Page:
It’s true that nothing in life can be completely fair for everyone taking part. Finding yourself with a head start and being able to seize the opportunity or finding yourself a step behind and rising to the challenge shapes our attitude to work and can define our ultimate success. However, when consistent patterns show up which may signal that a whole group is at a disadvantage, isn’t it time to question the system? Take the figures from Cambridge University showing males getting more first-class degrees than women. The highest class of degree from a prestigious university can open doors to the most lucrative careers. If these doors are consistently opening to men more often than to women due to the difference in degree attainment, then this serves to uphold gender differences in the workplace. Some research which argues that females perform less well in high stakes exams suggests that an aversion to pressure can also later cause women to self-select out of careers which reward tolerance for pressure, often associated with jobs which tend to also be highly-paid, again reinforcing gender imbalance for many years after leaving education.
Is exam format the issue?
For years people have argued that coursework favours girls and exams favour boys. Research does back up female strength in coursework with some suggesting that girls excel with this type of assessment because it is based on conscientiousness over a long period, but it’s simplistic to suggest that girls aren’t up to the task of performing in pressurized exam conditions. In fact, research has shown that females are better able to sustain their performance than boys in tests taking over 2 hours. The study showed that in “more than 20% of the countries where male students had an initial advantage in math and science, this gap was completely offset or even reversed after 2 hours of test-taking” and that “the ability to sustain performance might be smaller but is not absent in tests with higher stakes.”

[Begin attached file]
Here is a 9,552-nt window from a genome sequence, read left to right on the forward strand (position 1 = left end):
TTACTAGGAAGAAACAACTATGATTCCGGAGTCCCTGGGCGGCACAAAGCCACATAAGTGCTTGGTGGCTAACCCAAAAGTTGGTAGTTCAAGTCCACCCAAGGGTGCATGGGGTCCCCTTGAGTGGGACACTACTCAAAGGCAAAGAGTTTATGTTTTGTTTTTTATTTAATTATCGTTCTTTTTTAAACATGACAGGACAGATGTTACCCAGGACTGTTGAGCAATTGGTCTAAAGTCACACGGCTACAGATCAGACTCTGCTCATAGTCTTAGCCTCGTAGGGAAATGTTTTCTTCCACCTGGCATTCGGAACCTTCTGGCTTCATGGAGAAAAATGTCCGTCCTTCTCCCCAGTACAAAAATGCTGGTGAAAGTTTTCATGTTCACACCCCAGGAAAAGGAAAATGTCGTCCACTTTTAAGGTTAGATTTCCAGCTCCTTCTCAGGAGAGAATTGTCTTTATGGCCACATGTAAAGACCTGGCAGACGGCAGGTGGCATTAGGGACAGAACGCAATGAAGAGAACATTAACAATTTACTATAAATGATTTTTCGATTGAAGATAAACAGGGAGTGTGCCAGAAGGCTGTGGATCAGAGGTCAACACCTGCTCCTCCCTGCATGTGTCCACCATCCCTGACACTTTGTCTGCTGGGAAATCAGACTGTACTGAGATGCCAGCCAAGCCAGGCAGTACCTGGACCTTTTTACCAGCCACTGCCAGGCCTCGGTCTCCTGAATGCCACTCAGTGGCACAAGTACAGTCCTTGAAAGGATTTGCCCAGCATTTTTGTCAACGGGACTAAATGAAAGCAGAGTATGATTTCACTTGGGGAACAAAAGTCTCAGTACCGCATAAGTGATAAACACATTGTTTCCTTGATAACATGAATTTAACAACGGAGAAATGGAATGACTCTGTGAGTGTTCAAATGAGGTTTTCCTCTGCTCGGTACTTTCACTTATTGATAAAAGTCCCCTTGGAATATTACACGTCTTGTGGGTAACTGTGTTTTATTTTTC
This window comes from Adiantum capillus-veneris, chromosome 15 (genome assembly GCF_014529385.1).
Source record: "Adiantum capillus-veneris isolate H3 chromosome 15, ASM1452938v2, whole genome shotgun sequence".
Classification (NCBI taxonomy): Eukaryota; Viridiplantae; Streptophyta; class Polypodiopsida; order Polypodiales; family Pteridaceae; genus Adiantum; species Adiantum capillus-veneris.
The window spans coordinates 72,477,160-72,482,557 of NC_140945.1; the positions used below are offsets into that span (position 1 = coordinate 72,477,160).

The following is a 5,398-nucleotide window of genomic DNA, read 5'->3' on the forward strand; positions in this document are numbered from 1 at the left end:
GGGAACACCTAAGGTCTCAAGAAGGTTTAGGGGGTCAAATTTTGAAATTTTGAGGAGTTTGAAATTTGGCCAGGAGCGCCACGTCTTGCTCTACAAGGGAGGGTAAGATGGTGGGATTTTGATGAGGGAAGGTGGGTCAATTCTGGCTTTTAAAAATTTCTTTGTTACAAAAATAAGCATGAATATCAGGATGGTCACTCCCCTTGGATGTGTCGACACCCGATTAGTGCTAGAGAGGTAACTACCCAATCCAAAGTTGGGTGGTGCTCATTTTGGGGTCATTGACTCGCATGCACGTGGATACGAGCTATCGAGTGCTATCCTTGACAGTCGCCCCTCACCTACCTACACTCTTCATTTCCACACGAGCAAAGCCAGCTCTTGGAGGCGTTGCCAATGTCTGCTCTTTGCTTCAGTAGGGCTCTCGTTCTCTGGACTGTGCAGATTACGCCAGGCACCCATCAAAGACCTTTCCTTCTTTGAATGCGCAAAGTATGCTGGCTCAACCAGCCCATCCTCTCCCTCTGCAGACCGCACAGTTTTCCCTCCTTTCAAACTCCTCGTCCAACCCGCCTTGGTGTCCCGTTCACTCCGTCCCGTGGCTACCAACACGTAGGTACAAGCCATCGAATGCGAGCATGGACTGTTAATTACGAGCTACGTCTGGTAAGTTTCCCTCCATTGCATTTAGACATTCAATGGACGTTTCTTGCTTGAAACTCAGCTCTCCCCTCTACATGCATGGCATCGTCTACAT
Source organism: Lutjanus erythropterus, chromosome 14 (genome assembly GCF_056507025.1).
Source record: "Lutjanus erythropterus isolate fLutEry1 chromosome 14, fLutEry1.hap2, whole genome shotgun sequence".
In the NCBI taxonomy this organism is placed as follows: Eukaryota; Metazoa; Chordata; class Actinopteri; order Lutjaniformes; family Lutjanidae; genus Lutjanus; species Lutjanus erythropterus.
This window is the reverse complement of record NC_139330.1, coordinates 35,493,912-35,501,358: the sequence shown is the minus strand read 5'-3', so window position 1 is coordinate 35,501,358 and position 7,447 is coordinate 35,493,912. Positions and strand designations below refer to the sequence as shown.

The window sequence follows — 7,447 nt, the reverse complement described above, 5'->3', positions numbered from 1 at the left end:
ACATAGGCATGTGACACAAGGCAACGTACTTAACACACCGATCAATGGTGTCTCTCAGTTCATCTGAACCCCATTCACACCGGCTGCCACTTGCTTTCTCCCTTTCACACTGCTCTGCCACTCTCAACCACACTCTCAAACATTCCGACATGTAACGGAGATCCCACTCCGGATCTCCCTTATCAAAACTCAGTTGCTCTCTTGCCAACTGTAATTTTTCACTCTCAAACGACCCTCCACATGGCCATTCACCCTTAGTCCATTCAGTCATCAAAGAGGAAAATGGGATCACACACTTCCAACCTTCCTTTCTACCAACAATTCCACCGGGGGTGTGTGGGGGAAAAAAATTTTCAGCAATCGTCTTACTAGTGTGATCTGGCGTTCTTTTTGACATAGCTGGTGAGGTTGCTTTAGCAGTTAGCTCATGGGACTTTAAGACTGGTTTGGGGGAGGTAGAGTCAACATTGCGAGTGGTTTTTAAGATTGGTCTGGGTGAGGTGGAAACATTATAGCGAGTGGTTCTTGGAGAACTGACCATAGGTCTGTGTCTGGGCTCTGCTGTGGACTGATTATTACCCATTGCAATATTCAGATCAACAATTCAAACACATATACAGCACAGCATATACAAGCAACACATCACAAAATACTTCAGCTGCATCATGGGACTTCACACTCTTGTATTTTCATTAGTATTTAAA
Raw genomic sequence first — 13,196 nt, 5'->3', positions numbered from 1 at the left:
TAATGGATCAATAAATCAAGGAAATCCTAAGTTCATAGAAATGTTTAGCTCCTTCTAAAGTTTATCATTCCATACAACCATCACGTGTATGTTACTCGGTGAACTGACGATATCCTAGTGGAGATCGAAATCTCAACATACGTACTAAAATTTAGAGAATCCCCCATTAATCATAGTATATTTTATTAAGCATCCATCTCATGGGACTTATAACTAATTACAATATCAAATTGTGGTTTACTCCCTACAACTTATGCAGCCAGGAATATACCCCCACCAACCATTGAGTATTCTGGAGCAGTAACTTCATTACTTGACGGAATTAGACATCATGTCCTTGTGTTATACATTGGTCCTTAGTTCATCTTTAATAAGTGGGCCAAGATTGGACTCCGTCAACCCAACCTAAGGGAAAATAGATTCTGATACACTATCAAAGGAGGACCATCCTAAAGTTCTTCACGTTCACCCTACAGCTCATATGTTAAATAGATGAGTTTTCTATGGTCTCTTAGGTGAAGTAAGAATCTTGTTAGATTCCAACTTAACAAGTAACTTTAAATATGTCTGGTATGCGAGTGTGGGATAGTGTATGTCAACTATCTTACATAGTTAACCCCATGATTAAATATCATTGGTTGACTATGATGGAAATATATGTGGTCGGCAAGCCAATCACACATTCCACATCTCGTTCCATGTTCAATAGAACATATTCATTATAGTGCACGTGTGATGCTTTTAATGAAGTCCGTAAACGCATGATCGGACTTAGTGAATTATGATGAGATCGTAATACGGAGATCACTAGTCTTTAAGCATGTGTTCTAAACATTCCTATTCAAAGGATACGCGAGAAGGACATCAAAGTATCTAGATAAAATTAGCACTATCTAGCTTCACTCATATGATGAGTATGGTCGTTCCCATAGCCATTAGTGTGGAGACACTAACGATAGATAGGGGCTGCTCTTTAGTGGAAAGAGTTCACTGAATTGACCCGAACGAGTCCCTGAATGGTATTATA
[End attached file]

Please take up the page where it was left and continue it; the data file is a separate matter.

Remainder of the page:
In the same vein, in their research on GSCE exams, Cambridge Assessment found that “boys performed quite similarly to girls in components that comprised mostly short-answer questions, but girls performed better than boys in those components with long-answer or essay questions.” In other words, the format of the exam can have a noticeable effect on gender performance.